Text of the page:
I have a dataset (vector) to which I would like to fit a gamma distribution (x), which given the shape seems reasonable. The charts below show the histograms of the two dataset: vector and x.

enter image description here

The left is my sample set, the right is a random generated set. I did this as following; first:

    shape     rate  
  4.84279   0.07493 
 (0.21693) (0.00354)

Then I generated the gamma distribution (right chart) as following:

hist(rgamma(10000, shape=4.84279, rate=0.07493),breaks=251)

I would like to change the shape in such a way that the peak gets slimmer, but I can not figure out how to do this. I have tried to modify the shape and rate, but neither of the two put me in the right direction. Does anybody have an advise on how to do this?

  • 2
    $\begingroup$ Your data do not follow a Gamma distribution. At a minimum, you would need a third parameter to shift it. To produce a peaked version, consult the Wikipedia reference and note that the kurtosis ("peakedness") is inversely proportional to the shape parameter. Choosing a value slightly greater than $1$ will do the trick. But why do you need to fit a Gamma distribution to these data in the first place? $\endgroup$
    – whuber
    May 21, 2013 at 14:17
  • $\begingroup$ Your big problem is that the apparent lower limit of your data is much higher than the lower limit of a Gamma random variable (0); this means that a gamma can't fit the observed mean and variance as well as match the peak. As whuber suggests, a third parameter (gamma with location shift) might be sufficient, but you might have to leave the gamma model behind and do something else. $\endgroup$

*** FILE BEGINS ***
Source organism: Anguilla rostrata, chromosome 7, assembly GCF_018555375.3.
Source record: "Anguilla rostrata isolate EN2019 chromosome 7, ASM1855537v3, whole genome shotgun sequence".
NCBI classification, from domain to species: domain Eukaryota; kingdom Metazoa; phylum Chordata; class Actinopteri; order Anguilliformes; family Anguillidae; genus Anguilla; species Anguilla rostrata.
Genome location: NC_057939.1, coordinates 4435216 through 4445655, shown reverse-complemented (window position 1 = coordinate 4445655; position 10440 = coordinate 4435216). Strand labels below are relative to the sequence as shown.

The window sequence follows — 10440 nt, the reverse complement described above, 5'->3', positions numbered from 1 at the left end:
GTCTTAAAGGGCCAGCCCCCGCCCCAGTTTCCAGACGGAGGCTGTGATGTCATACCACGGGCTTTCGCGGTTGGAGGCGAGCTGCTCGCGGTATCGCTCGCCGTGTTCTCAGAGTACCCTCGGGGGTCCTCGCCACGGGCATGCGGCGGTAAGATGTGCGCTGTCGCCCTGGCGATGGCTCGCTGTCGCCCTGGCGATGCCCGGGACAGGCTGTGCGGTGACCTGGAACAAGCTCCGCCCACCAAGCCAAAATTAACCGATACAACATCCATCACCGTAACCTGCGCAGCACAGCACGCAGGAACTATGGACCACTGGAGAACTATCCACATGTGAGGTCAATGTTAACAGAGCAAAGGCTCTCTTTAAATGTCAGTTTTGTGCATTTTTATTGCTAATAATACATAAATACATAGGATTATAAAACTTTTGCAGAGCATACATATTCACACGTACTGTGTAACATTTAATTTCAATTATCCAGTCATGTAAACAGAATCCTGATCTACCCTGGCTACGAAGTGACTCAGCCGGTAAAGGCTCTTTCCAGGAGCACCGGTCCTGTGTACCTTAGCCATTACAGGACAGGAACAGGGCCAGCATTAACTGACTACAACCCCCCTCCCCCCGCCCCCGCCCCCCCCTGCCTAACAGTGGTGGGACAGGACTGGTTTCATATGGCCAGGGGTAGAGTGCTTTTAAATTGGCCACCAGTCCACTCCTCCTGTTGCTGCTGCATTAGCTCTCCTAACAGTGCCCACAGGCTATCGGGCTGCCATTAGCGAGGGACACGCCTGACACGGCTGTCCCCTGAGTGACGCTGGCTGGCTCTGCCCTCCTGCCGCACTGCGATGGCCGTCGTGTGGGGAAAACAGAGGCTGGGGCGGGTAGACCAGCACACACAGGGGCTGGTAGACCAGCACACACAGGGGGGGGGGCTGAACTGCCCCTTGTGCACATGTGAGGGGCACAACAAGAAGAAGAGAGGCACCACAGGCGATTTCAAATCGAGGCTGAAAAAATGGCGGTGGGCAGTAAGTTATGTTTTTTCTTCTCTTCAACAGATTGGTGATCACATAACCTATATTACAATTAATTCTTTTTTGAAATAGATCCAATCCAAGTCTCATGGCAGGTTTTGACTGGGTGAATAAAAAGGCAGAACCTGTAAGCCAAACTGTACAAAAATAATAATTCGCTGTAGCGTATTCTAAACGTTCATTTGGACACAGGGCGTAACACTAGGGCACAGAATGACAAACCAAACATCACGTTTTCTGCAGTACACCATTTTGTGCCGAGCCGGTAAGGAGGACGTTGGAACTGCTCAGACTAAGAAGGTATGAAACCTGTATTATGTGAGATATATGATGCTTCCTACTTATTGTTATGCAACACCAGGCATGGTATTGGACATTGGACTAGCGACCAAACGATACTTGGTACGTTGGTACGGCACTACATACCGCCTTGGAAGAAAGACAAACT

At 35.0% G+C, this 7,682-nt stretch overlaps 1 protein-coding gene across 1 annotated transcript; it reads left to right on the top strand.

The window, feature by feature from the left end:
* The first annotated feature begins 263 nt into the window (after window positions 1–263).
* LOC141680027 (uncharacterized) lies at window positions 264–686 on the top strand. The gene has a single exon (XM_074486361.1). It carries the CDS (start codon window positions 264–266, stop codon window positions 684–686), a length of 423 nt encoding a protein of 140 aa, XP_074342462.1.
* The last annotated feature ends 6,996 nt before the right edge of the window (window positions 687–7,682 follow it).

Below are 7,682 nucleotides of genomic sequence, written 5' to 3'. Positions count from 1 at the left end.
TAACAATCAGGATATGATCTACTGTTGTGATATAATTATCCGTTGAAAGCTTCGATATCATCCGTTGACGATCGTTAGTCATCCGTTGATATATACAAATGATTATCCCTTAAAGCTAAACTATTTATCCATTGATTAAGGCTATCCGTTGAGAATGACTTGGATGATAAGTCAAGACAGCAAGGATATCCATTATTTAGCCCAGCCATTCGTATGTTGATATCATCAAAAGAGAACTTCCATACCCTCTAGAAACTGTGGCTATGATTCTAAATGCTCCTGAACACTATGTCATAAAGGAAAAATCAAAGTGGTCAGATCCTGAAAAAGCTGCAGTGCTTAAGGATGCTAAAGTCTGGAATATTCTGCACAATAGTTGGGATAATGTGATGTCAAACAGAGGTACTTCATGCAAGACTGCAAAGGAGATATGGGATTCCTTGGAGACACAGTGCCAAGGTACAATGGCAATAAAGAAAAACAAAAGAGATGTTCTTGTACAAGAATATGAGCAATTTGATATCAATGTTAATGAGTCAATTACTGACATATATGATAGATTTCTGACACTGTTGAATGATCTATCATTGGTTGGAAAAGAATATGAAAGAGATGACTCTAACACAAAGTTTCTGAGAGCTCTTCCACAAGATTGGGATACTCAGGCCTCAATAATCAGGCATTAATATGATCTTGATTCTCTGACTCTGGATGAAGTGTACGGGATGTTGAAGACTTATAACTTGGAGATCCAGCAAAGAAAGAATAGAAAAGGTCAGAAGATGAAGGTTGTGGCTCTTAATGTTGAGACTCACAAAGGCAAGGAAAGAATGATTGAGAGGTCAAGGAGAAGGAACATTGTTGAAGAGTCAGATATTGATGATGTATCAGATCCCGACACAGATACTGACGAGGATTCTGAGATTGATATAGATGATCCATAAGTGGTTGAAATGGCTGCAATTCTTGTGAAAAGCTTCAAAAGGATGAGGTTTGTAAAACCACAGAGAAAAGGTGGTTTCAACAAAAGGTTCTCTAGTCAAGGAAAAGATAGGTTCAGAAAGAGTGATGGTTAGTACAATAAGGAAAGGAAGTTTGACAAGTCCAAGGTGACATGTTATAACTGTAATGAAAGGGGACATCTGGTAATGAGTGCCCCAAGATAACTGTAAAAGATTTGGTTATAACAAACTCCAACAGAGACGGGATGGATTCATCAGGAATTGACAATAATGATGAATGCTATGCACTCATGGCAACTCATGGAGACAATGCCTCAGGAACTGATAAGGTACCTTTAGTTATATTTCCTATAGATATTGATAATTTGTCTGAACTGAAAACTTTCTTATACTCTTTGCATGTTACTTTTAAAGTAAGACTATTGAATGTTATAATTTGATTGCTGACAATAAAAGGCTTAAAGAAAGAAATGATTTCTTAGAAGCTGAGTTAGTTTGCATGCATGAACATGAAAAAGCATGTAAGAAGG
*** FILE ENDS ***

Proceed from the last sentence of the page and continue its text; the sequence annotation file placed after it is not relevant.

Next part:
– Glen_b
    May 21, 2013 at 23:05

1 Answer 1


The results don't necessarily show that a gamma distribution is a good fit. You might as well as assume that a normal distribution must fit well because you have estimated a mean and a standard deviation.

Your graphical assessment is already showing that a good (if not necessarily the best) gamma shape for these data is systematically different from your data, and tweaking the parameters will at best tweak that, not solve the problem.

I guess you need to explore other distributions. It is difficult to suggest precisely which, but my eyeballing from your graphs is that the gamma is not matching either the skewness or the kurtosis of your data. I would try lognormal.

On graphical technique: I would rather look at a quantile-quantile plot than a histogram. Even with a histogram, simulating from the distribution is not as simple as just superimposing the density function, with parameter estimates plugged in, on the histogram.

A footnote: What is going on near zero? You have a small spike there. Is there a substantive explanation?

(LATER) Picking up a point made by @whuber: the left tail does seem to need more explanation. Perhaps you have a mixture here, a few values near zero, most values about above 25, and there's a story that perhaps should be matched by the analysis. Perhaps that gap is just sampling variation. If you know more, please tell us.

  • $\begingroup$ As this is a distribution of travel time between two points, the value near the zero are (physically) impossible. Thus, the spike near zero must be incorrect data. $\endgroup$
    – Jochem
    May 21, 2013 at 17:52
  • 1
    $\begingroup$ That comment makes a two-parameter gamma seem qualitatively as well as quantitatively inappropriate. See again the comment of @whuber on three-parameter relatives. $\endgroup$
    – Nick Cox
    May 21, 2013 at 18:00

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